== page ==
November 2023 Employee Benefits Compliance Alert
Release Date: November 2, 2023
Employers Who Sponsor a Health Insurance Plan Need to Appreciate the New Gag Clause Attestation Compliance Requirement.
Deadline: December 31, 2023.
Q: What is the Gag Clause Attestation requirement?
A: The requirement became law with the passage of the Consolidated Appropriations Act in 2021 to ensure the free access to health plan information by prohibiting contracts, or specific provisions within contracts, between employer-sponsored health plans, insurers, and healthcare providers (hospitals, doctors, etc.). Specifically, the requirement prohibits agreements with healthcare providers or insurers that directly or indirectly bar the release of certain information, such as provider-specific cost, de-identified claim data, and quality information that the employer-sponsored plan may wish to access for itself or make available to another party. An employer-sponsored health plan must file an attestation with the federal government by December 31, 2023.
Q: How does the prohibition of a gag clause help my employer-sponsored health plan?
A: The hope is that employer-sponsored health plans will become better informed regarding the performance of their health plans if they can more readily access and compare healthcare provider costs, de-identified claim data, and quality data. By becoming better informed, employer-sponsored health plans can be in a better position to shop for alternative insurance, a new Third Party Administrator (TPA) if the plan is self-funded, or demand changes to the cost and quality components associated with its current health plan.
Q: Are there certain plans that do not have to file an attestation?
A: Yes. Account-based plans that do not have to file an attestation, include:
- Health Reimbursement Arrangements (HRAs), including individual coverage HRAs;
- Issuers and group health plans that offer only excepted benefits coverage, including, but not limited to, hospital indemnity or other fixed indemnity insurance such as disease-specific insurance;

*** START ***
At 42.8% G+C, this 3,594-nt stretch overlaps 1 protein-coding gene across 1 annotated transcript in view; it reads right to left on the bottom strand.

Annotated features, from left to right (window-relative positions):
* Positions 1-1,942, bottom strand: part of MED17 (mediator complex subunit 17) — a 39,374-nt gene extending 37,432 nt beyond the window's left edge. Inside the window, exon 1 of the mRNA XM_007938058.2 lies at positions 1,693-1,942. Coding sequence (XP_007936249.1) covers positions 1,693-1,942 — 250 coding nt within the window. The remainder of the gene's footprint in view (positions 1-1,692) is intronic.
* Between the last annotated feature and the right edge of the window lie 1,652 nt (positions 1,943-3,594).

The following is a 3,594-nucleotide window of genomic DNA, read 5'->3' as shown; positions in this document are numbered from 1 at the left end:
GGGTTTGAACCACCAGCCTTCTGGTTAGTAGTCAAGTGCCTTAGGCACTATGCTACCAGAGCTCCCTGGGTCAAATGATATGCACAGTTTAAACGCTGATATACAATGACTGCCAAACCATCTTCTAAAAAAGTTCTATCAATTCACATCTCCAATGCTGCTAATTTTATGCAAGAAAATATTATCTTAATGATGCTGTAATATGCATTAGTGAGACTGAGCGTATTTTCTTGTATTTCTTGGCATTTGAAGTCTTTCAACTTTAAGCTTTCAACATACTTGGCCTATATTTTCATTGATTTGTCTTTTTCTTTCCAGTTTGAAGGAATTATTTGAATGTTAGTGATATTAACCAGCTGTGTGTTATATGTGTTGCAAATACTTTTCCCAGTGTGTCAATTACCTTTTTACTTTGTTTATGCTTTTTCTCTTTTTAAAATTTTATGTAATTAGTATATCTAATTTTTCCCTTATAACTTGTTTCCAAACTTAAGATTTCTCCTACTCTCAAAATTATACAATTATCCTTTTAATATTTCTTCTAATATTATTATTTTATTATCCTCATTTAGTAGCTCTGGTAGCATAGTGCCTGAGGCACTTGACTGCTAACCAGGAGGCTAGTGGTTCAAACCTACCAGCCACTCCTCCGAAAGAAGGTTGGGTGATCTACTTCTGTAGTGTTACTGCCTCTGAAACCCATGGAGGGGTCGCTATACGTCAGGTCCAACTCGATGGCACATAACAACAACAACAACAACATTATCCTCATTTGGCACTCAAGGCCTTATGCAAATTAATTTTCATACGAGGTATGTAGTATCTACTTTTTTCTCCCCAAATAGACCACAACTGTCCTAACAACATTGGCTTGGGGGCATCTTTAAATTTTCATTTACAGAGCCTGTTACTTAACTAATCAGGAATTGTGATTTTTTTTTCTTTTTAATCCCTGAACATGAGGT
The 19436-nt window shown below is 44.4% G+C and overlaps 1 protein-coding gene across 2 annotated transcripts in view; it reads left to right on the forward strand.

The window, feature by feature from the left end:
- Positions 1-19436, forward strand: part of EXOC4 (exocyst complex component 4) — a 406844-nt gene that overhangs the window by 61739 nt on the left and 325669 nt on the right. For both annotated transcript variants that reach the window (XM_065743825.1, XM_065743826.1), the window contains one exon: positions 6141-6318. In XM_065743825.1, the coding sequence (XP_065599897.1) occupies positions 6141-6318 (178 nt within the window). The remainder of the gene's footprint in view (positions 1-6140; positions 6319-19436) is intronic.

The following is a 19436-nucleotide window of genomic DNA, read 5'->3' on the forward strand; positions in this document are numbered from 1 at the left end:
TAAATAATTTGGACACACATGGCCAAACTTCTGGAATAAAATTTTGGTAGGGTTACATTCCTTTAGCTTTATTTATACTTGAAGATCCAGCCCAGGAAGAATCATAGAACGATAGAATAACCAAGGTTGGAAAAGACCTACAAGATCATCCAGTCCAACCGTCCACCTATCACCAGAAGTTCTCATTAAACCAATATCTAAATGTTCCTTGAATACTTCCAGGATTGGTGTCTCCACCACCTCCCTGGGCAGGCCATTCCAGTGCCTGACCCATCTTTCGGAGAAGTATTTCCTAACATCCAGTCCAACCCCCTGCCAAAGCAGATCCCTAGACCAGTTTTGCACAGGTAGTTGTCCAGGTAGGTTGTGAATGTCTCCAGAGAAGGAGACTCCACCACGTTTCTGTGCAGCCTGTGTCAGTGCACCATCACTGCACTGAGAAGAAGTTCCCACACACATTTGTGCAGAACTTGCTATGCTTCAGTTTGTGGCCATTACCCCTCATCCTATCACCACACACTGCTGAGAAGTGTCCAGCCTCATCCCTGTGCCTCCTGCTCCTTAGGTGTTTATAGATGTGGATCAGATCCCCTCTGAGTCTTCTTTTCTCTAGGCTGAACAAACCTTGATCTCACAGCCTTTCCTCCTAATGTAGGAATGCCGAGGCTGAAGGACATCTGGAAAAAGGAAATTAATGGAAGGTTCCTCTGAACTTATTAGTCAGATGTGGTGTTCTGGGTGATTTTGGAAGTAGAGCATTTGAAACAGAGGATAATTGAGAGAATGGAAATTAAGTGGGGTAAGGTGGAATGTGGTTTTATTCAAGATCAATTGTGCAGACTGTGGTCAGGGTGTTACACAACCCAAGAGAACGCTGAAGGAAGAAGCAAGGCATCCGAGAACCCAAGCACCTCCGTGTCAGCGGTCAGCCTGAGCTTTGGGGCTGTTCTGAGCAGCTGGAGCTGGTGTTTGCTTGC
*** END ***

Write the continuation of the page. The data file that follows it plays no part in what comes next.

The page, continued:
- Dental, vision, and long-term care insurance;
- Accident-only, disability, and workers’ compensation;
- Issuers that offer only short-term, limited-duration insurance.
Q: What is an attestation?
A: It is an electronic submission to the federal government.
Q: If my health plan is fully insured, can the health insurer file the attestation on my behalf?
A: Yes. A health insurer can, but is not required to, attest on its own behalf as well as on behalf of its fully insured clients. You should confirm with your health insurer whether they will or will not submit the attestation.
For example, United Healthcare has announced that it will provide attestation on behalf of its fully insured clients to the HHS (Health and Human Services) portal by December 2023 and annually after that.
Q: If my health plan is self-funded, can the health insurer file the attestation of my behalf?
A: Yes. A health plan that contracts with a TPA to enter into provider agreements on its behalf may have that TPA file on its behalf. You should confirm with your TPA whether they will or will not submit the attestation.
Q: If my health insurance company or TPA will not do the attestation filing on my behalf, what will they do to assist me?
A: Several health insurers and TPAs have been notifying their clients that they are in compliance with the prohibition to allow the client to complete the attestation online. For example, United Healthcare has announced for their self-funded and level-funded clients that they will provide a confirmation of compliance to their clients in Q3, which the self-funded customer may use to attest on the HHS portal.
Q: What do I have to do if neither my health insurer nor the TPA for my self-funded health plan will file the attestation?
A: You have to do the filing or hire a vendor to do it on your behalf.
Q: How is the attestation filed?
A: You file electronically by going to the CMS website identified in the Frequently Asked Questions link below. It should take no more than 10–15 minutes.
A guide to electronic submission, including examples, is found here:
Cms.gov – Gag Clause Prohibition Compliance Attestation Instructions
When you log onto the attestation submission site, you will be sent a security code via email to allow you to complete the login process. You will be required to enter your email address and identity, basic information about the name of the employer submitting the attestation, the employer’s federal EIN, and the health plan number, but only if the employer has to submit a 5500 for the health plan, then you will be asked a series of questions about your health plan.
It is recommended that you spend some time reviewing the relevant portions of the Gag Clause Attestation Instructions (see link above) before going online to execute the task.
You can find more information about the Gag Clause Attestation Requirement by clicking on the links below.
Note: This alert constitutes compliance advice from the Fred C. Church Agency as your employee benefits broker and does not establish an attorney-client relationship with the recipient, who is free to consult with legal or tax counsel of their own choosing.